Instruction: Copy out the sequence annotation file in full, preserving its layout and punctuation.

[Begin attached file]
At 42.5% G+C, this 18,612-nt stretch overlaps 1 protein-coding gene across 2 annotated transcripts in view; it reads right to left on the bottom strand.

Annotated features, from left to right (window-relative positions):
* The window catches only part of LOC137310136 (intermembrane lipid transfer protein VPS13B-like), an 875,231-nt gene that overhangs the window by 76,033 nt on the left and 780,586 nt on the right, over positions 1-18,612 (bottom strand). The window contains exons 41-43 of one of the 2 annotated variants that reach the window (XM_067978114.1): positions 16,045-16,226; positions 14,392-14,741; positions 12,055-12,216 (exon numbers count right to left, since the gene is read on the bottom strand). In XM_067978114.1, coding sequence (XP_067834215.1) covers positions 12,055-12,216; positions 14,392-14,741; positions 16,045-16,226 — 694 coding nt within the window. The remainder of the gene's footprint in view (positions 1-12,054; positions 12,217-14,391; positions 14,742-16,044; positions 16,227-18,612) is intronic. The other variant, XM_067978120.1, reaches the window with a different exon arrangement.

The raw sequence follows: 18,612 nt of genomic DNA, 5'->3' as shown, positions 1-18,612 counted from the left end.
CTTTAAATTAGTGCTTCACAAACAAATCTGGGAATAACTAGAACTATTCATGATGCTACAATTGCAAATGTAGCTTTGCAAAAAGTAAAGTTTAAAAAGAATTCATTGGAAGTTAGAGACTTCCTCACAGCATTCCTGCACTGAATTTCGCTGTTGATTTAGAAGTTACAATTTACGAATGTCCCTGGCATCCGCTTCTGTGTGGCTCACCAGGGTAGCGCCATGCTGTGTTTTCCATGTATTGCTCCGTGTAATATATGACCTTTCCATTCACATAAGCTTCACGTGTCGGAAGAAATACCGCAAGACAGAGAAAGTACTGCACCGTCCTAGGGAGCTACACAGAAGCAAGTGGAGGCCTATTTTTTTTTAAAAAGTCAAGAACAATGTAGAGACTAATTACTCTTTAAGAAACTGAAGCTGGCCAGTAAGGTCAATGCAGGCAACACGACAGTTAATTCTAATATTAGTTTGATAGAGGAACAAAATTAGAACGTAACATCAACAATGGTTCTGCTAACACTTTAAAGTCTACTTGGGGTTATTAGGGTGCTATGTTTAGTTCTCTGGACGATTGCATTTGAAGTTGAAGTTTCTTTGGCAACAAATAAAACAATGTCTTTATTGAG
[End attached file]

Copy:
At 42.5% G+C, this 18,612-nt stretch overlaps 1 protein-coding gene across 2 annotated transcripts in view; it reads right to left on the bottom strand.

Annotated features, from left to right (window-relative positions):
* The window catches only part of LOC137310136 (intermembrane lipid transfer protein VPS13B-like), an 875,231-nt gene that overhangs the window by 76,033 nt on the left and 780,586 nt on the right, over positions 1-18,612 (bottom strand). The window contains exons 41-43 of one of the 2 annotated variants that reach the window (XM_067978114.1): positions 16,045-16,226; positions 14,392-14,741; positions 12,055-12,216 (exon numbers count right to left, since the gene is read on the bottom strand). In XM_067978114.1, coding sequence (XP_067834215.1) covers positions 12,055-12,216; positions 14,392-14,741; positions 16,045-16,226 — 694 coding nt within the window. The remainder of the gene's footprint in view (positions 1-12,054; positions 12,217-14,391; positions 14,742-16,044; positions 16,227-18,612) is intronic. The other variant, XM_067978120.1, reaches the window with a different exon arrangement.

The raw sequence follows: 18,612 nt of genomic DNA, 5'->3' as shown, positions 1-18,612 counted from the left end.
CTTTAAATTAGTGCTTCACAAACAAATCTGGGAATAACTAGAACTATTCATGATGCTACAATTGCAAATGTAGCTTTGCAAAAAGTAAAGTTTAAAAAGAATTCATTGGAAGTTAGAGACTTCCTCACAGCATTCCTGCACTGAATTTCGCTGTTGATTTAGAAGTTACAATTTACGAATGTCCCTGGCATCCGCTTCTGTGTGGCTCACCAGGGTAGCGCCATGCTGTGTTTTCCATGTATTGCTCCGTGTAATATATGACCTTTCCATTCACATAAGCTTCACGTGTCGGAAGAAATACCGCAAGACAGAGAAAGTACTGCACCGTCCTAGGGAGCTACACAGAAGCAAGTGGAGGCCTATTTTTTTTTAAAAAGTCAAGAACAATGTAGAGACTAATTACTCTTTAAGAAACTGAAGCTGGCCAGTAAGGTCAATGCAGGCAACACGACAGTTAATTCTAATATTAGTTTGATAGAGGAACAAAATTAGAACGTAACATCAACAATGGTTCTGCTAACACTTTAAAGTCTACTTGGGGTTATTAGGGTGCTATGTTTAGTTCTCTGGACGATTGCATTTGAAGTTGAAGTTTCTTTGGCAACAAATAAAACAATGTCTTTATTGAG